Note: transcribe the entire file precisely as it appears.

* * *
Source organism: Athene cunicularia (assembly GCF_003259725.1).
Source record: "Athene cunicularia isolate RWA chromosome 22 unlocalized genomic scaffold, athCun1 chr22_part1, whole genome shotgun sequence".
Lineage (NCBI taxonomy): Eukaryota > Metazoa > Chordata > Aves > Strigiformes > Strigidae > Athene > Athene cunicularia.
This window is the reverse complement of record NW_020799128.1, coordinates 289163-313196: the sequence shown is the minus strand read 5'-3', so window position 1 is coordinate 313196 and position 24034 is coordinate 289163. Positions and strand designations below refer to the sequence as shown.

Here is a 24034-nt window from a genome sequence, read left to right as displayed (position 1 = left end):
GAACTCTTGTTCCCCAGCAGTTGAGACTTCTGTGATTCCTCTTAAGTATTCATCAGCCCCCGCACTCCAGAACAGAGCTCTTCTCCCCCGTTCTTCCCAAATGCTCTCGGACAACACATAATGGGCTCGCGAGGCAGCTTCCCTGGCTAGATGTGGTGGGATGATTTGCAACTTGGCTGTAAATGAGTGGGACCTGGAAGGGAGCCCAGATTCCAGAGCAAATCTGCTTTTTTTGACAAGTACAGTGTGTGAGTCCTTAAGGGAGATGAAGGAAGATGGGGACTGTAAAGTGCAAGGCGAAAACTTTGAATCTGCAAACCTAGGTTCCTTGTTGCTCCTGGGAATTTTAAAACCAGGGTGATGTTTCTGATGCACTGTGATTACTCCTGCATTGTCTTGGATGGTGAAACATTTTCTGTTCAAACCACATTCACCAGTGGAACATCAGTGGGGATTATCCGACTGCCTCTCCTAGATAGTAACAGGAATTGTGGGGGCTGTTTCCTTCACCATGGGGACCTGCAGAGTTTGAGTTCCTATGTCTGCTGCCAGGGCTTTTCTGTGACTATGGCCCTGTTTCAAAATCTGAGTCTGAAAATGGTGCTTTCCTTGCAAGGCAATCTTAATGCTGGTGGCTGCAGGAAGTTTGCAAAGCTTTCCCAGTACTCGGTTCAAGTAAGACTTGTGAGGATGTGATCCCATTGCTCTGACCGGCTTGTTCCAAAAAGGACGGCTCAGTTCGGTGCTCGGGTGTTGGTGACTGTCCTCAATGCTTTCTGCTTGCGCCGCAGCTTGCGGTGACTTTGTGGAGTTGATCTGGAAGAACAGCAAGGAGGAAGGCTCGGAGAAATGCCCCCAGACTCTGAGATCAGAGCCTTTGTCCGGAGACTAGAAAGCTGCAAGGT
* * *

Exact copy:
Source organism: Athene cunicularia (assembly GCF_003259725.1).
Source record: "Athene cunicularia isolate RWA chromosome 22 unlocalized genomic scaffold, athCun1 chr22_part1, whole genome shotgun sequence".
Lineage (NCBI taxonomy): Eukaryota > Metazoa > Chordata > Aves > Strigiformes > Strigidae > Athene > Athene cunicularia.
This window is the reverse complement of record NW_020799128.1, coordinates 289163-313196: the sequence shown is the minus strand read 5'-3', so window position 1 is coordinate 313196 and position 24034 is coordinate 289163. Positions and strand designations below refer to the sequence as shown.

Here is a 24034-nt window from a genome sequence, read left to right as displayed (position 1 = left end):
GAACTCTTGTTCCCCAGCAGTTGAGACTTCTGTGATTCCTCTTAAGTATTCATCAGCCCCCGCACTCCAGAACAGAGCTCTTCTCCCCCGTTCTTCCCAAATGCTCTCGGACAACACATAATGGGCTCGCGAGGCAGCTTCCCTGGCTAGATGTGGTGGGATGATTTGCAACTTGGCTGTAAATGAGTGGGACCTGGAAGGGAGCCCAGATTCCAGAGCAAATCTGCTTTTTTTGACAAGTACAGTGTGTGAGTCCTTAAGGGAGATGAAGGAAGATGGGGACTGTAAAGTGCAAGGCGAAAACTTTGAATCTGCAAACCTAGGTTCCTTGTTGCTCCTGGGAATTTTAAAACCAGGGTGATGTTTCTGATGCACTGTGATTACTCCTGCATTGTCTTGGATGGTGAAACATTTTCTGTTCAAACCACATTCACCAGTGGAACATCAGTGGGGATTATCCGACTGCCTCTCCTAGATAGTAACAGGAATTGTGGGGGCTGTTTCCTTCACCATGGGGACCTGCAGAGTTTGAGTTCCTATGTCTGCTGCCAGGGCTTTTCTGTGACTATGGCCCTGTTTCAAAATCTGAGTCTGAAAATGGTGCTTTCCTTGCAAGGCAATCTTAATGCTGGTGGCTGCAGGAAGTTTGCAAAGCTTTCCCAGTACTCGGTTCAAGTAAGACTTGTGAGGATGTGATCCCATTGCTCTGACCGGCTTGTTCCAAAAAGGACGGCTCAGTTCGGTGCTCGGGTGTTGGTGACTGTCCTCAATGCTTTCTGCTTGCGCCGCAGCTTGCGGTGACTTTGTGGAGTTGATCTGGAAGAACAGCAAGGAGGAAGGCTCGGAGAAATGCCCCCAGACTCTGAGATCAGAGCCTTTGTCCGGAGACTAGAAAGCTGCAAGGT